Objective: In a population of Gulf War I veterans who sustained inhalational exposure to depleted uranium during friendly fire incidents in 1991, we evaluated whether those with high body burdens of uranium were more likely to have pulmonary health abnormalities than those with low body burdens. Methods: We compared self-reported respiratory symptoms, mean pulmonary function values, and prevalence of low-dose chest computed tomography abnormalities between high and low urine uranium groups. Results: We found no significant differences in respiratory symptoms, abnormal pulmonary function values, or prevalence of chest computed tomography abnormalities between high and low urine uranium groups. Overall, the cohortÊs pulmonary function values fell within the expected clinical range. Conclusions: Our Results support previous estimates that the depleted uranium levels inhaled during the 1991 friendly fire incidents likely do not cause long-term adverse pulmonary health effects.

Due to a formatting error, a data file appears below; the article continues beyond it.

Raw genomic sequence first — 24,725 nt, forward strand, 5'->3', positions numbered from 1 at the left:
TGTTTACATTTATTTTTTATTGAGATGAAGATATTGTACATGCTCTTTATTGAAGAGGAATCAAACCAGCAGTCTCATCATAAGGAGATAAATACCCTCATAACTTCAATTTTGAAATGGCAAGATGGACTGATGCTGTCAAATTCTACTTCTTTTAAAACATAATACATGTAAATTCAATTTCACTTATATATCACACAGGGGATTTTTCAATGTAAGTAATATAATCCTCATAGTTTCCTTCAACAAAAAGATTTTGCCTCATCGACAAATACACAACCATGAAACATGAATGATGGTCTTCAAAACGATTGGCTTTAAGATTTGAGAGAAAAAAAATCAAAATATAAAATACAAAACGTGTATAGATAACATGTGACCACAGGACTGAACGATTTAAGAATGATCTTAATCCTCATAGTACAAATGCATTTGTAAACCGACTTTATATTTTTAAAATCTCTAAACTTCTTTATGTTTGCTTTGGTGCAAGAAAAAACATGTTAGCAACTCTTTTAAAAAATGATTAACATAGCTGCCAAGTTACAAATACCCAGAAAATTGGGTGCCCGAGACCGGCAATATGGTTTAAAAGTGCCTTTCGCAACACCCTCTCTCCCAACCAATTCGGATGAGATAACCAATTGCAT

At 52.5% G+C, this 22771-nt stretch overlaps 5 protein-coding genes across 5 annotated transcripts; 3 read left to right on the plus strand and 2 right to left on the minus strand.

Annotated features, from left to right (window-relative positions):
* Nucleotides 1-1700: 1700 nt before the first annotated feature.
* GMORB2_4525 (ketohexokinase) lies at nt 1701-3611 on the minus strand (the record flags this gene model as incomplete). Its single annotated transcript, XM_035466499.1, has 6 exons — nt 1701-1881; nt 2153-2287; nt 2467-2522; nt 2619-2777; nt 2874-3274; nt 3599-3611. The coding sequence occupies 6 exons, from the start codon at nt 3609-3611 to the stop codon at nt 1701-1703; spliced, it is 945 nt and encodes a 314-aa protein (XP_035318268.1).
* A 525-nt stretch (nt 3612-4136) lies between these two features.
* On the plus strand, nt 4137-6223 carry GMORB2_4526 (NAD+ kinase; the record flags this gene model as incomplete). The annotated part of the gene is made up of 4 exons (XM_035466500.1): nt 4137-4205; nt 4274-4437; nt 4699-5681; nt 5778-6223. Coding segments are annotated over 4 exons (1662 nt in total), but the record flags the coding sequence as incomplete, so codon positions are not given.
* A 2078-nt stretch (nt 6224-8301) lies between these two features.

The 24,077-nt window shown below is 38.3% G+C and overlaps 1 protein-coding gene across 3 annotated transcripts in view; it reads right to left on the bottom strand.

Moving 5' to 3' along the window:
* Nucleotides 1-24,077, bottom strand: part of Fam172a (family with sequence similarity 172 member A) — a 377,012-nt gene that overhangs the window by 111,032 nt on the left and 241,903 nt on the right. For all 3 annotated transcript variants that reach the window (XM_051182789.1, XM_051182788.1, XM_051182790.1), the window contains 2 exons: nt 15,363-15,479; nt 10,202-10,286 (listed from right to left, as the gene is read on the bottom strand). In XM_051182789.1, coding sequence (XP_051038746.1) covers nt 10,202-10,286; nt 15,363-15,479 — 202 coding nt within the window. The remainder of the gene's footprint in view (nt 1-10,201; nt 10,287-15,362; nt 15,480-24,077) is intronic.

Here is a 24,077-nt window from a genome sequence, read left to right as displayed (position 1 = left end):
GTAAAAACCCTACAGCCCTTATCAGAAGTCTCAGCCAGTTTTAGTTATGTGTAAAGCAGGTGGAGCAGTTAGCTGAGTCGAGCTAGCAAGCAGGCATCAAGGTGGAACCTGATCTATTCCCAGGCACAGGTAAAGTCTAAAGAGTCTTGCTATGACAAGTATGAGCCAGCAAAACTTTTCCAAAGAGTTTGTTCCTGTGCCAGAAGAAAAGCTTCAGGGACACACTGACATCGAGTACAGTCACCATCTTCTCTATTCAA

|Original language||English (US)|
|Number of pages||8|
|Journal||Journal of Occupational and Environmental Medicine|
|Publication status||Published - Aug 2013|
ASJC Scopus subject areas
- Public Health, Environmental and Occupational Health